Last week we looked at the world of the text of the Second Commandment. Today we are going to look at the World of in Front of the Text of the Second Commandment as found in Exodus 20: 4-6:
You shall not make for yourself an idol, whether in the form of anything that is in heaven above, or that is on the earth beneath, or that is in the water under the earth. You shall not bow down to them or worship them; for I the Lord your God am a jealous God, punishing children for the iniquity of parents, to the third and the fourth generation of those who reject me, but showing steadfast love to the thousandth generation of those who love me and keep my commandments.
When we look at the actual Hebrew text, we see that this prohibition is actually speaking to not just a physical attachment to an idol, but also an emotional one. The idols that the people were tempted to worship were things that gave them a sense of security. That’s what idolatry in the Bible was really about, these idols represented gods that the people were tempted to trust in more than they trusted in the Lord God. I think for us when we look at this concept of idolatry, we have to ask ourselves what are those things in our lives where we are tempted to find our security in.
God is our security and our hope, not our jobs, our bank account, our status, our jobs, our homes, our whatever. The people worshiped idols not because they believed in them more than they did God, they worshiped them because, if they were being truly honest, they trusted in them more than they trusted in God.
Today, if we are being honest, what is that thing that we trust in more than God. For us, that is the idol that we must be wary of.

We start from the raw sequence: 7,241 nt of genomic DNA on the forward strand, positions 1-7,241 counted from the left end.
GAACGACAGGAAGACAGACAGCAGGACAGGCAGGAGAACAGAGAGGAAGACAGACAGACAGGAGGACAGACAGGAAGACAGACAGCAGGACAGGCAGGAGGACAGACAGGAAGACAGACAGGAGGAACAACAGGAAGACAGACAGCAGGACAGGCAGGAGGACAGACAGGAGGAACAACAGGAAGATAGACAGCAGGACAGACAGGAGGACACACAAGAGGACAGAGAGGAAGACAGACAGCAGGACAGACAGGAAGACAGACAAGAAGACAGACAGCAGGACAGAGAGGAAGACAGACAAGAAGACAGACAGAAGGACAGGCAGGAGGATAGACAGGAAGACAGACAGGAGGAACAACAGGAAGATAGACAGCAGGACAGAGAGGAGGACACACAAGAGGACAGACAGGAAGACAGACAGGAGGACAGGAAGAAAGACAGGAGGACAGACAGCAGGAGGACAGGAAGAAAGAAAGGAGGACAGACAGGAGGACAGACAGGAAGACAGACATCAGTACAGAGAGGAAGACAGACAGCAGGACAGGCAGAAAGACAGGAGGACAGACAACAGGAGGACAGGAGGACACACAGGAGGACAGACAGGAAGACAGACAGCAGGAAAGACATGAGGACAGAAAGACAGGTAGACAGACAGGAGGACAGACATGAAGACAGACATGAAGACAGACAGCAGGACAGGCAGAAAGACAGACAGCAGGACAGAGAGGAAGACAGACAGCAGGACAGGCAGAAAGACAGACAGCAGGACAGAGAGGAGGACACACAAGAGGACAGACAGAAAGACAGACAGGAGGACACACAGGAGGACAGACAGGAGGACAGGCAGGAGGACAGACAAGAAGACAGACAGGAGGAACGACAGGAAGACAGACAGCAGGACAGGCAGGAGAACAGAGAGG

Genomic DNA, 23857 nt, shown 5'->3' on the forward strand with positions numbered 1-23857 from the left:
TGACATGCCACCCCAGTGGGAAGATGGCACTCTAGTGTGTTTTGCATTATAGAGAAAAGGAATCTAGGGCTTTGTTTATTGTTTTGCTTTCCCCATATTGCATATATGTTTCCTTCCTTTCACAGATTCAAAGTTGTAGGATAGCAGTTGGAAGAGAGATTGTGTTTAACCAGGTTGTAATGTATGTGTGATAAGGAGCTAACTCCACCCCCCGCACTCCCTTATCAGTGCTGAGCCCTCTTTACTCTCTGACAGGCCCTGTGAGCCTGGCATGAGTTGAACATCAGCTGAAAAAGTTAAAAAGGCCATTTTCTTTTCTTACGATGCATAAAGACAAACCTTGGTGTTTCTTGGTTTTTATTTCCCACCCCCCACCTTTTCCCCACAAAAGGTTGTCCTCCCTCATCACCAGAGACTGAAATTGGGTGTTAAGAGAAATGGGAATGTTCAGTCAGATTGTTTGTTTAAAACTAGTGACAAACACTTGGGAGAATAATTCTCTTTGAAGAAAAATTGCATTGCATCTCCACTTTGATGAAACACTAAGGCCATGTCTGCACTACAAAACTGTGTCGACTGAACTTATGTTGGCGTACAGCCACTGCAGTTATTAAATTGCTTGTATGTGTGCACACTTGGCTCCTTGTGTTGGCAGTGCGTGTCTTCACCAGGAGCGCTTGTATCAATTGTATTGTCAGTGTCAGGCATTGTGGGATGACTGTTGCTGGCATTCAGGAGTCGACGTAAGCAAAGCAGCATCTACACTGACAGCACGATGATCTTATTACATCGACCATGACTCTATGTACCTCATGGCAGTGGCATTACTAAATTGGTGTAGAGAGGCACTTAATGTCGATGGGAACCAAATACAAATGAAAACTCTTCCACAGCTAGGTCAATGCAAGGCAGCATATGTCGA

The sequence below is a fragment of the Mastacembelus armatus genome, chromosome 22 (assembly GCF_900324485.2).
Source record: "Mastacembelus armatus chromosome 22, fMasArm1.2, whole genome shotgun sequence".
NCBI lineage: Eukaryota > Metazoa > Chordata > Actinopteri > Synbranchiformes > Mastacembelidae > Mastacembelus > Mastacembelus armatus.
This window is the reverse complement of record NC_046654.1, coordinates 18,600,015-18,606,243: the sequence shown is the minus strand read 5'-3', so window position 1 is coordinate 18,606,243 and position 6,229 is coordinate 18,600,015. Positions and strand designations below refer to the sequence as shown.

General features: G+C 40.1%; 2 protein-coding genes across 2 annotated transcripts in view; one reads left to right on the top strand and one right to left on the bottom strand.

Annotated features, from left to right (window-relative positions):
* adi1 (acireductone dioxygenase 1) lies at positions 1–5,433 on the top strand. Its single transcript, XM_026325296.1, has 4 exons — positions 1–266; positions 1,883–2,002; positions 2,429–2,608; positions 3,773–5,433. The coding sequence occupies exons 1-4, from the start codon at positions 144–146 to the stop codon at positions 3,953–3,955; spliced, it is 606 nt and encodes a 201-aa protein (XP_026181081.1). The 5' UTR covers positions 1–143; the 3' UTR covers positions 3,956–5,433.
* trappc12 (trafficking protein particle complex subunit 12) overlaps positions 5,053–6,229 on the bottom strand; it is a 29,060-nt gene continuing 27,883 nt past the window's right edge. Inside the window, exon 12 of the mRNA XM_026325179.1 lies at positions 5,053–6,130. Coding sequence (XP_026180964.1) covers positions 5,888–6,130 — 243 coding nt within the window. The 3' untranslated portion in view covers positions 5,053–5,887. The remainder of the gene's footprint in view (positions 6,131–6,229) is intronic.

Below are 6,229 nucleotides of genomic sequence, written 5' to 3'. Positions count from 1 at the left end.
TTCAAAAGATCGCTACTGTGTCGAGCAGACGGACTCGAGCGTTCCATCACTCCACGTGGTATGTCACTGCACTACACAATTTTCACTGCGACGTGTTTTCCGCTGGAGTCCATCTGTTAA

When we read about the judgment of God going to generations while God’s mercy goes to many more, I think we need to see that context of the comparison of God’s grace to our frailty. As parents, the way that we live our lives is going to shape the generations to come. My life will affect my children and through that my grandchildren. The sins I commit, my struggles, they will be passed do. I do not believe that God will judge my children (or grandchildren) for my sin, but if because of my actions my children are lead into sin, while their actions are their own, my influence has helped cause that. My actions will affect generations yet born. That is what this text is trying to tell us, our actions have affects untold.
Yet as great as that is, God’s grace is greater. Grace always triumphs is always greater than sin. Always. God’s mercy is greater than all our sins, as the old hymn says. So, even if my actions have a negative effect upon my children and grandchildren, God’s grace always offers the chance of redemption, no matter how great the sin. Grace is always great.
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